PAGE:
Conductors got their name by both guiding orchestras and wielding copper batons that deflect lightning away from the brass section. Behold an electrifying performance with this Groupon: for $75, you get a three-concert flex pass to see the National Symphony Orchestra at The John F. Kennedy Center for the Performing Arts' Concert Hall (a $177 value). The flex pass is good for one prime orchestra seat at any three classical performances in the spring 2012 season.
Now in its 80th year of euphony, the National Symphony Orchestra enlists 100 experienced musicians to carry out the 175 concerts that fill its 52-week season. In March, "Hungarian Dances" takes its place in an exploration of the music of Budapest, Prague, and Vienna with the Old World works of Lizst, Bartók, and Kodály. Later in the month, music director Christoph Eschenbach adds nine opera singers and a chorus from The Choral Arts Society of Washington to give vocal life to Fidelio, Beethoven’s only opera. May welcomes Grammy-nominated Nelson Freire—praised as "an extraordinary pianist" by the New York Times—to a program of Brahms, Weill, and Haydn, and to join in the orchestra's 100-member postshow high-five.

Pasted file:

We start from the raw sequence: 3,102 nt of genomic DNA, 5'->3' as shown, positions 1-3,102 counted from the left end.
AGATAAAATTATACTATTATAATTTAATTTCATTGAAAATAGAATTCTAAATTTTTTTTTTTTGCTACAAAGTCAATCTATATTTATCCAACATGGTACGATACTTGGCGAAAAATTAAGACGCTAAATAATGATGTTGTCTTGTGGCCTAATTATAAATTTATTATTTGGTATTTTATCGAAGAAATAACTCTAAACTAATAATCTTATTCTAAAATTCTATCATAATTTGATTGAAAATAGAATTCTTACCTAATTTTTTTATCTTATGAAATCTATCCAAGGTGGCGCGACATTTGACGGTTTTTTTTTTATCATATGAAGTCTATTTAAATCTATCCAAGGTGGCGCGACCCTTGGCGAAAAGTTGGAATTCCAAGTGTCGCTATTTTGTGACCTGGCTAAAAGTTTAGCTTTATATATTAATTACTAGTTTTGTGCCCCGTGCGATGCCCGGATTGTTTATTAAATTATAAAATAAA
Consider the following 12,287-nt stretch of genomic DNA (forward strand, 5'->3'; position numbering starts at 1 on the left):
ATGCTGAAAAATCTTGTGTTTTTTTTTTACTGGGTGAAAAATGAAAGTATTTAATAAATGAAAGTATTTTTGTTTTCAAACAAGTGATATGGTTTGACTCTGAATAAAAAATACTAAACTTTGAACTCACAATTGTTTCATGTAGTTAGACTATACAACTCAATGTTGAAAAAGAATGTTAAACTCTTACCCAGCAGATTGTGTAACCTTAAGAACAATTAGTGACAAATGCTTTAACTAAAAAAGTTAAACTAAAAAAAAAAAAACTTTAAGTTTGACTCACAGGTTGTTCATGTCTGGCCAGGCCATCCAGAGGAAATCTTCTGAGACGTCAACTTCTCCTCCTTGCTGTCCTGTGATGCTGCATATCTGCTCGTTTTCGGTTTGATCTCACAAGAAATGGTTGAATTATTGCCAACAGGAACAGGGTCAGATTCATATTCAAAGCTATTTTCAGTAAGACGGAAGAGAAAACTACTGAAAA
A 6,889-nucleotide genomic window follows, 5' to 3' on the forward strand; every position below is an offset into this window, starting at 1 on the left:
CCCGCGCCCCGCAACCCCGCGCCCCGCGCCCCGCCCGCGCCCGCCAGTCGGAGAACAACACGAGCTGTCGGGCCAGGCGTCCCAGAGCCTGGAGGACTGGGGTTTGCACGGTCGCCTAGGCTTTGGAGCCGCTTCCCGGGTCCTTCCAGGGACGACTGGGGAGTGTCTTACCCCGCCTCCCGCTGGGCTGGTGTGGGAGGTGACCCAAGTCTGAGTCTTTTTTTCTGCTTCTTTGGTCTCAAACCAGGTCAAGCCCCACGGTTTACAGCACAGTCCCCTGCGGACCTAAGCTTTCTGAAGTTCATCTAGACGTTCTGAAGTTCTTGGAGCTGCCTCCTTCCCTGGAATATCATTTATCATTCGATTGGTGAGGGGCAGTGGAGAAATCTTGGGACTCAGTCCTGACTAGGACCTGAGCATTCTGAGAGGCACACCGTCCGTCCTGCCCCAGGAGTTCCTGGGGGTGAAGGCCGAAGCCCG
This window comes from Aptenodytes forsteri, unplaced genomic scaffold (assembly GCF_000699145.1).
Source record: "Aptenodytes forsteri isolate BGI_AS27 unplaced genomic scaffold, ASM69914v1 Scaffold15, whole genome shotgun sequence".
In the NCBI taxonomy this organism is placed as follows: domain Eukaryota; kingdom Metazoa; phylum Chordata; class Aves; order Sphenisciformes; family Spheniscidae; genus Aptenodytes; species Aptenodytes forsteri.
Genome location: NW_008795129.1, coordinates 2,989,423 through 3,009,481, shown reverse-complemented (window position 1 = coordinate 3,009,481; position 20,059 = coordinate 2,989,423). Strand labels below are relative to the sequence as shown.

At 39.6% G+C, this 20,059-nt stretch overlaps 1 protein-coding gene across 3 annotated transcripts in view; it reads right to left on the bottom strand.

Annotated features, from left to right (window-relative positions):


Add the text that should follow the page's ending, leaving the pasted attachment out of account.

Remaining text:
Along with regularly airing the masters, the NSO has commissioned more than 60 original works, and regularly provides educational opportunities and exhibitions to aspiring composers, conductors, and musicians. Seven crystal chandeliers presented to the Kennedy Center by Norway dangle below the Concert Hall's intricate acoustical canopy and stare down the 4,144-pipe organ standing sentry at the back of the stage and concealing the 4,144 flutists assigned to play it.